Codex Cumanicus

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A page with a parrot from "Codex Cumanicus"

The Codex Cumanicus was a linguistic manual of the Middle Ages, designed to help Catholic missionaries communicate with the Cumans, a nomadic Turkic people. It is currently housed in the Library of St. Mark, in Venice (Cod. Mar. Lat. DXLIX).

Origin and content[edit]

The Codex likely developed over time. Mercantile, political and religious leaders, particularly in Hungary, sought effective communication with the Cumans from the time of their ascendency in the mid-11th century. As Italian city-states such as Genoa began to establish trade posts and colonies along the Black Sea coastline, the need for tools to learn the Kipchak language sharply increased.

The earliest parts of the Codex are believed to have originated in the 12th century or 13th century. It was likely added to substantially over time. The copy preserved in Venice dates from 1330 (July 11, 1330 on fol. 1r; see Drimba, p. 35 and Schmieder in Schmieder/Schreiner, p. XIII). The Codex consists of a number of independent works which were ultimately combined under one cover.

Historians generally divide it into two distinct and independent parts:

The first (fol. 1r-55v) is a practical handbook of the Kipchak tongue, containing glossaries of words in vulgar Italo-Latin and translations into Persian and Kipchak. This section has been styled the "Italian Part" or the "Interpreter's Book" of the Codex. Whether the Persian parts came through Kipchak intermediaries or whether Persian was a lingua franca for Mediterranean trade well known in Western Europe is a matter hotly debated by scholars.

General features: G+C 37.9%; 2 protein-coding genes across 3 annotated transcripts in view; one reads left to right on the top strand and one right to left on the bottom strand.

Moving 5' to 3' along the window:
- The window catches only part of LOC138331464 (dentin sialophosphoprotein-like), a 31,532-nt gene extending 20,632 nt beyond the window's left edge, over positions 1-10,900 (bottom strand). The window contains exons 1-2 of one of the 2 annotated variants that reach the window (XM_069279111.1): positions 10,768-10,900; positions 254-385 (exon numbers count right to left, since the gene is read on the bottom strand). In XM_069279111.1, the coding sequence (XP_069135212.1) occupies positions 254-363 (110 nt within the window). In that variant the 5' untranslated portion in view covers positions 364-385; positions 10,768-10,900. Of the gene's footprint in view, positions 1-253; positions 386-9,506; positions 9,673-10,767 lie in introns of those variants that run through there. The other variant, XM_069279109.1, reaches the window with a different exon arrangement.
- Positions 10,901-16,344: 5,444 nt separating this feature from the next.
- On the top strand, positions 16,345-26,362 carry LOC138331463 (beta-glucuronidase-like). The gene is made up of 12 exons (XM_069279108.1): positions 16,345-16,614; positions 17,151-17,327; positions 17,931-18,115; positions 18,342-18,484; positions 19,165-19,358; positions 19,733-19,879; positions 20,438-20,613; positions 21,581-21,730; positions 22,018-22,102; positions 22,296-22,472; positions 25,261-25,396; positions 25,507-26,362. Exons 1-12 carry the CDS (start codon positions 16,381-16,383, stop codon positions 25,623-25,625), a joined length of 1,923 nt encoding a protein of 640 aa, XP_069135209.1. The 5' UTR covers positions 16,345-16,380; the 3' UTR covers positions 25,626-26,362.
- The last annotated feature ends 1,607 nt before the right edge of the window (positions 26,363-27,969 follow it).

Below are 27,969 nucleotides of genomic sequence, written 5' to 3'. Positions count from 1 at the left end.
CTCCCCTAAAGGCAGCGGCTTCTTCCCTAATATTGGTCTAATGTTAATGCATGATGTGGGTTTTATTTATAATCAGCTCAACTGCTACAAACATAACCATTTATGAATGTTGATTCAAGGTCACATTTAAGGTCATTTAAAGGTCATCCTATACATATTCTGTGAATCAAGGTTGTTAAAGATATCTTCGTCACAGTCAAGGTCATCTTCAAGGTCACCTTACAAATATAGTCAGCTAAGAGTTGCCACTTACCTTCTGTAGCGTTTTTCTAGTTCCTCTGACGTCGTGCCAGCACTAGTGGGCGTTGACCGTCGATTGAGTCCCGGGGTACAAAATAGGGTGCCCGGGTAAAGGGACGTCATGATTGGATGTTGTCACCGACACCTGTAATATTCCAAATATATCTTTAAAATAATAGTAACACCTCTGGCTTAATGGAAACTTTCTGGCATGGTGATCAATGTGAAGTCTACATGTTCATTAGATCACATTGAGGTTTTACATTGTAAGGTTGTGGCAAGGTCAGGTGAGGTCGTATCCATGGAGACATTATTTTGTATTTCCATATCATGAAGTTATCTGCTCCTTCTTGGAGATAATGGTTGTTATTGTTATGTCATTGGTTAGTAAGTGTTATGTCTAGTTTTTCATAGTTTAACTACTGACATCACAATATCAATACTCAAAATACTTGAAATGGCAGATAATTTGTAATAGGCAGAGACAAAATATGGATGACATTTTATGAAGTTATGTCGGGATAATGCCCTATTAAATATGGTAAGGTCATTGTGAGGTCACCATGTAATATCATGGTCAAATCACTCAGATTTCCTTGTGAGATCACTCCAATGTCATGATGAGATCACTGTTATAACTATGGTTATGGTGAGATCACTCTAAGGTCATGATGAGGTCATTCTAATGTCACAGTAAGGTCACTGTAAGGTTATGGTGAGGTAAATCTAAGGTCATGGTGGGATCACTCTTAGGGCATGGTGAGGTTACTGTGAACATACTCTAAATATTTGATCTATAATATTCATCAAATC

The second part (fol. 56r-82v) is a collection of various religious texts (including a translation of the Lord's Prayer) and riddles in Kipchak, translated into Latin and Eastern Middle High German. This part of the Codex is referred to as the "German" or "Missionary's Book" and is believed to have been compiled by German Franciscans.

Accuracy[edit]

The Codex is generally regarded as accurate, but it differs slightly from other sources on Kipchak language. For example, the Codex's Pater Noster reads:

Atamız kim köktesiñ. Alğışlı bolsun seniñ atıñ, kelsin seniñ xanlığıñ, bolsun seniñ tilemekiñ – neçik kim kökte, alay [da] yerde. Kündeki ötmegimizni bizge bugün bergil. Dağı yazuqlarımıznı bizge boşatqıl – neçik biz boşatırbız bizge yaman etkenlerge. Dağı yekniñ sınamaqına bizni quurmağıl. Basa barça yamandan bizni qutxarğıl. Amen!

In English, the text is:

Our Father which art in heaven. Hallowed be thy name. Thy kingdom come. Thy will be done in earth as it is in heaven. Give us this day our daily bread. And forgive us our sins as we forgive those who have done us evil. And lead us not into temptation, But deliver us from evil. Amen.

In Turkish, the text is:
Atamız ki göktesin. Alkışlı olsun senin adın, gelsin senin hanlığın, olsun senin dilemeğin – nice ki gökte, ve yerde. Gündeki ekmeğimizi bize bugün ver. Dahi, yazıklarımızı (suçlarımızı) bize boşat – nice biz boşatırız bize yaman (kötülük) edenlere. Dahi, şeytanın sınamağına bizi koyurma. Tüm yamandan (kötülükten) bizi kurtar. Amin!

Riddles[edit]

The "Cuman Riddles" (CC, 119-120; 143-148) are a crucial source for the study of early Turkic folklore. Andreas Tietze referred to them as "the earliest variants of riddle types that constitute a common heritage of the Turkic-speaking nations."

Among the riddles in the Codex are the following excerpts:

  • Aq küymengin avuzı yoq. Ol yumurtqa.
"The white kibitka has no mouth (opening). That is the egg."
  • Kökçä ulahım kögende semirir. Ol huvun.
"my bluish kid at the tethering rope grows fat, The melon."
  • Oturğanım oba yer basqanım baqır canaq. Ol zengi.
"Where I sit is a hilly place. Where I tread is a copper bowl. The stirrup."

References[edit]

External links[edit]